Doha Survival Guide

Madi Alexander is a a student at Oklahoma City University and an official API Student Blogger. Madi is studying abroad with API this spring in Doha, Qatar.

Next week marks three months of living in Doha. The past three months have been full of amazing friends, delicious food, and for the parents reading this, lots of studying. I decided that I’ve spent enough time getting to know this city and its people that I am capable of creating a short survival guide of things you should and shouldn’t do while in Doha.

With the help of Jen, Zahra, Katharine, and Nao, here’s our survival guide for students and visitors in Doha:

– Do learn how to bargain with shopkeepers. If you pay more than 20 QR for a pashmina in the souq, you’re getting ripped off.
– Do take some time to learn the social customs and habits of the Arab world, like not showing people the soles of your shoes.
– Do drink a lot of water. The highs for this week don’t drop below 100 degrees. Enough said.
– Take advantage of social networking. Facebook, Twitter, and Tumblr are full of helpful people and pages for events, activities, and get-togethers in Qatar. Most people in Qatar are very well connected through social media.
– Try new food. I hate eggplant with a passion, but it turns out that I love baba ghanoush. Jen hates tomatoes, but she loves tabouleh.
– Explore all the malls. Even though you can’t afford most things, it’s fun to look at all the ungodly expensive clothing.

– Don’t wear a bikini. Ever. Regardless of if the beach is private or not, you are a guest in this country and the respectful thing to do is wear shorts and a t-shirt.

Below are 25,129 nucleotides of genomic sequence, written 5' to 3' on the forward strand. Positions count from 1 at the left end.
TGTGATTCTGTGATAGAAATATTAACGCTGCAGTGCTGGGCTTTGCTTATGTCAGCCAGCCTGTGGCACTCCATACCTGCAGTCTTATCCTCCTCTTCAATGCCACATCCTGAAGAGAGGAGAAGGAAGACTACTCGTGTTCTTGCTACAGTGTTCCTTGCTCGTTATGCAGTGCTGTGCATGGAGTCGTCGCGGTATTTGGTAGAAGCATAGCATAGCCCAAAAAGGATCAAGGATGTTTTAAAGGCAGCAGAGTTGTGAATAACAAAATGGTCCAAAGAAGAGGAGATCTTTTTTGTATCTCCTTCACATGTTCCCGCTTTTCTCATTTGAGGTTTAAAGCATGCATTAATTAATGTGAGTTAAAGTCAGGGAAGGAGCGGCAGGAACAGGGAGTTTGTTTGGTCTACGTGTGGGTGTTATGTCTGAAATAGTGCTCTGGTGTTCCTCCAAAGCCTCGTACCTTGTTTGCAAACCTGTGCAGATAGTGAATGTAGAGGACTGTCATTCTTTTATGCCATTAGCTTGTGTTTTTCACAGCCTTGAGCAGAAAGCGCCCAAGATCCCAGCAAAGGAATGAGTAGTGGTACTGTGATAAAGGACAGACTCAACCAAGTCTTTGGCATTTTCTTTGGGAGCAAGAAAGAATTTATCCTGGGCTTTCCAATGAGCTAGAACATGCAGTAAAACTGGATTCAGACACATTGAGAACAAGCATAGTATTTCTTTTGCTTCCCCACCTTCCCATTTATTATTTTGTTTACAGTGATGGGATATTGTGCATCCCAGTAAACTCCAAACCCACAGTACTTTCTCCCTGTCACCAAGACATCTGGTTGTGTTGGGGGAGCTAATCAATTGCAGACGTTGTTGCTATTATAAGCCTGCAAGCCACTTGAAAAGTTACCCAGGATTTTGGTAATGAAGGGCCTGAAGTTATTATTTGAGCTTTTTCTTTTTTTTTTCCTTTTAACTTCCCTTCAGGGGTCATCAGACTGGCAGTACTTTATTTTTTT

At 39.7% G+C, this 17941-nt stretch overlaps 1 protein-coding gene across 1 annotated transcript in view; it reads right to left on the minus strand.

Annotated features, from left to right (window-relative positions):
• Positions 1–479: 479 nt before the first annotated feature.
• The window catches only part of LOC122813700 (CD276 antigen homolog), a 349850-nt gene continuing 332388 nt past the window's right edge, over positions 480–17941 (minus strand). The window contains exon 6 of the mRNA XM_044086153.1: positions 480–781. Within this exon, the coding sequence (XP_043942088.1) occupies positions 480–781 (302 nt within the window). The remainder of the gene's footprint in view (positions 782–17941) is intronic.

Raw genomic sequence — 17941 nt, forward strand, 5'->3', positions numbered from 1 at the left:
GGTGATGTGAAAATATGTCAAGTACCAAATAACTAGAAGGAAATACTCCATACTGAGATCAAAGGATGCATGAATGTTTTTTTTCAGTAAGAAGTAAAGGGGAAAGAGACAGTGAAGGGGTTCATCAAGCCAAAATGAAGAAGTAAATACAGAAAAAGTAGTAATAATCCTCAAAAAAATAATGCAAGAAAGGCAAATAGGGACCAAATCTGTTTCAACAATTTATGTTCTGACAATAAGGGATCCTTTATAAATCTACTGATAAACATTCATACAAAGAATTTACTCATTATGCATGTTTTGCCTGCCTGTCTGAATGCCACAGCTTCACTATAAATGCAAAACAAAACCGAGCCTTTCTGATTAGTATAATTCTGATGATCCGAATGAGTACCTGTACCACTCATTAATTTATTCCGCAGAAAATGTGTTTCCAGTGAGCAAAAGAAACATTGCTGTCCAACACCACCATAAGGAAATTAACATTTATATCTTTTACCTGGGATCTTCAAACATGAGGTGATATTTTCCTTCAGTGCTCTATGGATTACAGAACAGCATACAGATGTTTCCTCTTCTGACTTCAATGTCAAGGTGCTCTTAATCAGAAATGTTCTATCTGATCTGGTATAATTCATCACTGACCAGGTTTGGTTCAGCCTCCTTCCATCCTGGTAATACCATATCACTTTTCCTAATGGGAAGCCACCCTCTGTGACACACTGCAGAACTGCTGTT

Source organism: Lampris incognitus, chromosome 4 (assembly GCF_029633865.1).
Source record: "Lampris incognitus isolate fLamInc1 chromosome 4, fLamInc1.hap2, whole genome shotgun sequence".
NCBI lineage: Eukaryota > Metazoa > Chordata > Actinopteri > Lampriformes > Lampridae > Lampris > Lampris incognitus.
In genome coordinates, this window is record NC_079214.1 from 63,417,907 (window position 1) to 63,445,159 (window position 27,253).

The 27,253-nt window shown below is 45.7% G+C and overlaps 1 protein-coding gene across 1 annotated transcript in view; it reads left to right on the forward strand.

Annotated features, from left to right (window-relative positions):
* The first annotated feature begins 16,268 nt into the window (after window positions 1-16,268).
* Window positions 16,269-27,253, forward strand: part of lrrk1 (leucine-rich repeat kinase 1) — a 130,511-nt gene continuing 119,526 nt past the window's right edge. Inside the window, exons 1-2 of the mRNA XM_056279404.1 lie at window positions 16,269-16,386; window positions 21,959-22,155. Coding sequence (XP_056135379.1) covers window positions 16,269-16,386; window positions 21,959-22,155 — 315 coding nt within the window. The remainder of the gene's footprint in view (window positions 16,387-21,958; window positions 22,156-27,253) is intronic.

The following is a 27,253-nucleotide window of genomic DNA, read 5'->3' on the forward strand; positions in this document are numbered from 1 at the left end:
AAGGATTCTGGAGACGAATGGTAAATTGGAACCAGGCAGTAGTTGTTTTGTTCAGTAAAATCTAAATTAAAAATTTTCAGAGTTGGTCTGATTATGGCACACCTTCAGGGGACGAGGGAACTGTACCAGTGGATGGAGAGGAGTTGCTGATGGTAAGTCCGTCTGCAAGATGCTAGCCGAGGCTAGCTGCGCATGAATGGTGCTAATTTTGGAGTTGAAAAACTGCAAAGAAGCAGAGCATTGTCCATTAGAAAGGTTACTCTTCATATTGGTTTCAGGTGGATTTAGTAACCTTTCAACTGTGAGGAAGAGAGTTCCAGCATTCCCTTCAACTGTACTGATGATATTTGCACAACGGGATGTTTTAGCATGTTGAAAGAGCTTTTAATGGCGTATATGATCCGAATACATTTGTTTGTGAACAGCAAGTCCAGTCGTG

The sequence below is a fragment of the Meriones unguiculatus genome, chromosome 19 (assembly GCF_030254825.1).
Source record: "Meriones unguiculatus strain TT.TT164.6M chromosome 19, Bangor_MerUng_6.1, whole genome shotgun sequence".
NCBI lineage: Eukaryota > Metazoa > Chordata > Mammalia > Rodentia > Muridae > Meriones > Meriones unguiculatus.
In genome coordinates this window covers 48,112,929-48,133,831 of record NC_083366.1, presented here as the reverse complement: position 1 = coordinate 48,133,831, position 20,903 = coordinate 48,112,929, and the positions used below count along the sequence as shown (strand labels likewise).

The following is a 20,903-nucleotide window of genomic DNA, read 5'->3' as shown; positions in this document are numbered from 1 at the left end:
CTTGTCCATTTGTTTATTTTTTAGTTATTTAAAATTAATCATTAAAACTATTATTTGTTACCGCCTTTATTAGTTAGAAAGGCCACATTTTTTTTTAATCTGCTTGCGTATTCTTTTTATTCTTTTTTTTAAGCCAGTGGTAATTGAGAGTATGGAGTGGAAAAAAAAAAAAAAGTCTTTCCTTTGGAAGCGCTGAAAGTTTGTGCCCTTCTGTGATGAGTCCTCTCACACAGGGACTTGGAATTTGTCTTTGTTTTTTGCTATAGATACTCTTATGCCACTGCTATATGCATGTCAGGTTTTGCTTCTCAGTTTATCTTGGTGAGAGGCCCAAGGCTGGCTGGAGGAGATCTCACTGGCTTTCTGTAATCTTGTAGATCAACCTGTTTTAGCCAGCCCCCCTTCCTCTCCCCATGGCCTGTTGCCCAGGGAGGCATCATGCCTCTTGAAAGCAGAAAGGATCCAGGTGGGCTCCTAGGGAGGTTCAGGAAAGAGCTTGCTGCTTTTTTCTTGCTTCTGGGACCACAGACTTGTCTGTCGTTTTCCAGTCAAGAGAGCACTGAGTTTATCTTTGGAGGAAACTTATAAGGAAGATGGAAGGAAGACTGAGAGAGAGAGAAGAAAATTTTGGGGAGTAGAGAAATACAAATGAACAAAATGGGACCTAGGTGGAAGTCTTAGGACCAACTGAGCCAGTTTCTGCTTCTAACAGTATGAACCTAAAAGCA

– Don’t be afraid to get out of the taxi if the driver won’t turn the meter on. Karwa (the Qatari taxi company) has a reputation for not wanting to use the meter. Argue with the driver or get out and find another taxi.
– Don’t believe that airport security here is as intense as the United States. I carried a full bottle of water onto the plane and nobody removes their shoes when going through security.
– Don’t be afraid to talk to the natives. You’ll have to make the initial effort, but I promise it’ll be worth it.
– Don’t be late for curfew. Guys, this doesn’t really apply to you. Ladies, try not to be late too much.
– Don’t assume Land Cruisers will stop for you if step out in front of them. Chances are, you’re going to lose that battle.

The best advice for anyone coming here is to never say no. Even if camping on the beach with friends isn’t your cup of tea, chances are you’ll regret not going more than you’ll regret going. Make the most of your time here and never pass up an opportunity to have fun with your friends!

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